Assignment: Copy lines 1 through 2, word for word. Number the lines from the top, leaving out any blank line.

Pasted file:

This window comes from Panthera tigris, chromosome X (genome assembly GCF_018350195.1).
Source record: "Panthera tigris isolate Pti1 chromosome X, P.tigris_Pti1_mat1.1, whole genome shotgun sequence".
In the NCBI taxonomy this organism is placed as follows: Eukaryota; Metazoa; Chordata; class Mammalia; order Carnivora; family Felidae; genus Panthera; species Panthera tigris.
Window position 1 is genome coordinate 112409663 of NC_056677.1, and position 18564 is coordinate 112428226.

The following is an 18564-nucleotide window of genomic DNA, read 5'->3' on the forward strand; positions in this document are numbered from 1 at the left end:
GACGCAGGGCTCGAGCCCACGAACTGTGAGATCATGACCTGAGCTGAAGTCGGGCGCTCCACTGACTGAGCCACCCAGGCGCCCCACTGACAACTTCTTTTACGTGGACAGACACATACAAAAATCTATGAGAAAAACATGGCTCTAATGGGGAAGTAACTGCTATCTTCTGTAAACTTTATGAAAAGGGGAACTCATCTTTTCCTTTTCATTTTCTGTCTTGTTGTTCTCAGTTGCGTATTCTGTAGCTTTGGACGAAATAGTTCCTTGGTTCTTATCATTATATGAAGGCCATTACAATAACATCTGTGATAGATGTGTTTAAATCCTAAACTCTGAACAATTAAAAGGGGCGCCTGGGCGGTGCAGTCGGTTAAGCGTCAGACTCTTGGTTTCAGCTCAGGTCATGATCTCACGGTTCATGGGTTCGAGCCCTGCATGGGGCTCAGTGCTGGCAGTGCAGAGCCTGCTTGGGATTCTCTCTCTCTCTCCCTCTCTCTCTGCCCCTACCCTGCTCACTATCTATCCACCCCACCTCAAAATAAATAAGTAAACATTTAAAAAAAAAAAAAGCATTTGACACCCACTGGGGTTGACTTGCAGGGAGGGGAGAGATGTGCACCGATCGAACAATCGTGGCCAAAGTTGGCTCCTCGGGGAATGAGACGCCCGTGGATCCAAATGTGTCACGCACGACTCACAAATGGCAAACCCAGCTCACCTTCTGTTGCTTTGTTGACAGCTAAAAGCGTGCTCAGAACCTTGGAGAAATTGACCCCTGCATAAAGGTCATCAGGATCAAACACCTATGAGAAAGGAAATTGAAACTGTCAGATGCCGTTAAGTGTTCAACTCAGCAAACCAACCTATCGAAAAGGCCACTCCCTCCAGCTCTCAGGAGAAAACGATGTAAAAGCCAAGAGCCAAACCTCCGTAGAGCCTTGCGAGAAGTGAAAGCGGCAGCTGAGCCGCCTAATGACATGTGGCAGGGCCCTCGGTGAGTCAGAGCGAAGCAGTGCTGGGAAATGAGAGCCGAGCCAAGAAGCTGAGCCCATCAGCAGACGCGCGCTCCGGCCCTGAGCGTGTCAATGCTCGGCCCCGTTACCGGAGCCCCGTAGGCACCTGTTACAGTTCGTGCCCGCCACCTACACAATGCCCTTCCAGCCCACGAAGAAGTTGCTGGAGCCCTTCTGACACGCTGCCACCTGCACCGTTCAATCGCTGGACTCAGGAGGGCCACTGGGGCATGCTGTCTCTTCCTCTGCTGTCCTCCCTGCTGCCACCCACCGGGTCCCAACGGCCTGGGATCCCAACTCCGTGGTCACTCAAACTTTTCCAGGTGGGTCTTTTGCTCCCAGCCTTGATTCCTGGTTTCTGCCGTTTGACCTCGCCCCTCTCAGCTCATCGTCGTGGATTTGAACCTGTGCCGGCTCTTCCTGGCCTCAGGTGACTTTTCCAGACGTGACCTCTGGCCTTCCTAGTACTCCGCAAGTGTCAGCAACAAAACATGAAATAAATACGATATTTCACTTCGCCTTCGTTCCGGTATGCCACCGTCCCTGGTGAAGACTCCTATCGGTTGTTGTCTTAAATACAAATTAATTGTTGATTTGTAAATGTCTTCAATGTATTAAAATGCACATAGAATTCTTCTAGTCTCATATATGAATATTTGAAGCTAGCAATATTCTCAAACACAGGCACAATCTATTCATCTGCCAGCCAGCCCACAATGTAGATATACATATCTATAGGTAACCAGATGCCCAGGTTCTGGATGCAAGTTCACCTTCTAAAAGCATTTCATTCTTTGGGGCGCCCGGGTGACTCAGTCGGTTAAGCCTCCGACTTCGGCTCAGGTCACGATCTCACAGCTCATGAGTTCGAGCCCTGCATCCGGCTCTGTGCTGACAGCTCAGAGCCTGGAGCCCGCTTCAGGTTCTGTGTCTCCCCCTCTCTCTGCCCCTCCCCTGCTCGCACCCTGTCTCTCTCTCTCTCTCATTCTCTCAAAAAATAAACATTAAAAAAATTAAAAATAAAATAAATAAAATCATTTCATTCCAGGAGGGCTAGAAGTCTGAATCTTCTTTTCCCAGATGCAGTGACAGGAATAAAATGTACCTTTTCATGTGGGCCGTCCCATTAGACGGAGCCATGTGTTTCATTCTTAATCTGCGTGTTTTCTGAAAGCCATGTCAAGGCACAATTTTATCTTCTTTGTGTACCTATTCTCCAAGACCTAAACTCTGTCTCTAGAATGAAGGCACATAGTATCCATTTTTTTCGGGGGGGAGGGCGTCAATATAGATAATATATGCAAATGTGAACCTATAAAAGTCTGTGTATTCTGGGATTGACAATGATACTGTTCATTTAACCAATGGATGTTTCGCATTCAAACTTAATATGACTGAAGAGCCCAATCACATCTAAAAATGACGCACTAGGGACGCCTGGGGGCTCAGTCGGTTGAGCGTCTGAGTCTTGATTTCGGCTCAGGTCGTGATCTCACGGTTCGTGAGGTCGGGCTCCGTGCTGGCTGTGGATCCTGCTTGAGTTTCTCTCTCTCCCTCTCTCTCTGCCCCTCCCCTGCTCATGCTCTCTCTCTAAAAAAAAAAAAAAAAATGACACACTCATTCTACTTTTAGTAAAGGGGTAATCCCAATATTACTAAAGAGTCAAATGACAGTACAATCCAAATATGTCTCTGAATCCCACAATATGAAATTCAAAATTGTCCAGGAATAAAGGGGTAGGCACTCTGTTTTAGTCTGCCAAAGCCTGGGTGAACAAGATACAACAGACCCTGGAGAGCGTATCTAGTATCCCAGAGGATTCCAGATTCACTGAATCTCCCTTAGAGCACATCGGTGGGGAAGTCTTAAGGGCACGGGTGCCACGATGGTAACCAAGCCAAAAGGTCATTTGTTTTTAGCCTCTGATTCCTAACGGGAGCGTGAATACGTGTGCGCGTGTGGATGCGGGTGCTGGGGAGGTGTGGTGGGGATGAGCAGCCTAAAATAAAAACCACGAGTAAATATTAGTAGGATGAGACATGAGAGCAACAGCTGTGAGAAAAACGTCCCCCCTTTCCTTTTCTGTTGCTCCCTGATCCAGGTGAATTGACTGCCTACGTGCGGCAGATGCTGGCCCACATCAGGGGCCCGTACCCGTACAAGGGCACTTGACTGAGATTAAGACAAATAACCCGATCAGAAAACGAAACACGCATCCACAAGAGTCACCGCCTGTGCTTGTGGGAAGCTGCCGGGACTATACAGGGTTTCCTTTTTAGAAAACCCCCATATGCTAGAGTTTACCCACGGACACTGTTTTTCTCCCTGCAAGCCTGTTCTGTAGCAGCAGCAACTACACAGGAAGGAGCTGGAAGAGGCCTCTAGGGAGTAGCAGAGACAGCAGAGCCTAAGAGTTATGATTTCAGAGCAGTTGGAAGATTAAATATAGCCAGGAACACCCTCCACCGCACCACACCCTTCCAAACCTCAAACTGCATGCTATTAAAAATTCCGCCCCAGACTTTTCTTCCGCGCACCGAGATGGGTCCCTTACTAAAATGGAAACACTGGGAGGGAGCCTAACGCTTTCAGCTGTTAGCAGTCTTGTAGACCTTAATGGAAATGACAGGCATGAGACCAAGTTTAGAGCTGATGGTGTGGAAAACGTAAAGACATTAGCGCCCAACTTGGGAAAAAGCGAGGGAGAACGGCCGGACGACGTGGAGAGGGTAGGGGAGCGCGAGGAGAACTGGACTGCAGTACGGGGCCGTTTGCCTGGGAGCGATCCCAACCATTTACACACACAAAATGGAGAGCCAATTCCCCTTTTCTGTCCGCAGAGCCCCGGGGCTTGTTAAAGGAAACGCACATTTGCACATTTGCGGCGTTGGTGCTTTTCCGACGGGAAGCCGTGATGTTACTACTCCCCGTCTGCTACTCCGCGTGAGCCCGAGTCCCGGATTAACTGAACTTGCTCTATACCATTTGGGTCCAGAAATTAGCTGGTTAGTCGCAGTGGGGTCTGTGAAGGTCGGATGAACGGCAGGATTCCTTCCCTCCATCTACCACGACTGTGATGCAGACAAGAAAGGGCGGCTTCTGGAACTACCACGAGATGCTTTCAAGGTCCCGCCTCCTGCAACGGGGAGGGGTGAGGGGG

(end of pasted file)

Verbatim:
This window comes from Panthera tigris, chromosome X (genome assembly GCF_018350195.1).
Source record: "Panthera tigris isolate Pti1 chromosome X, P.tigris_Pti1_mat1.1, whole genome shotgun sequence".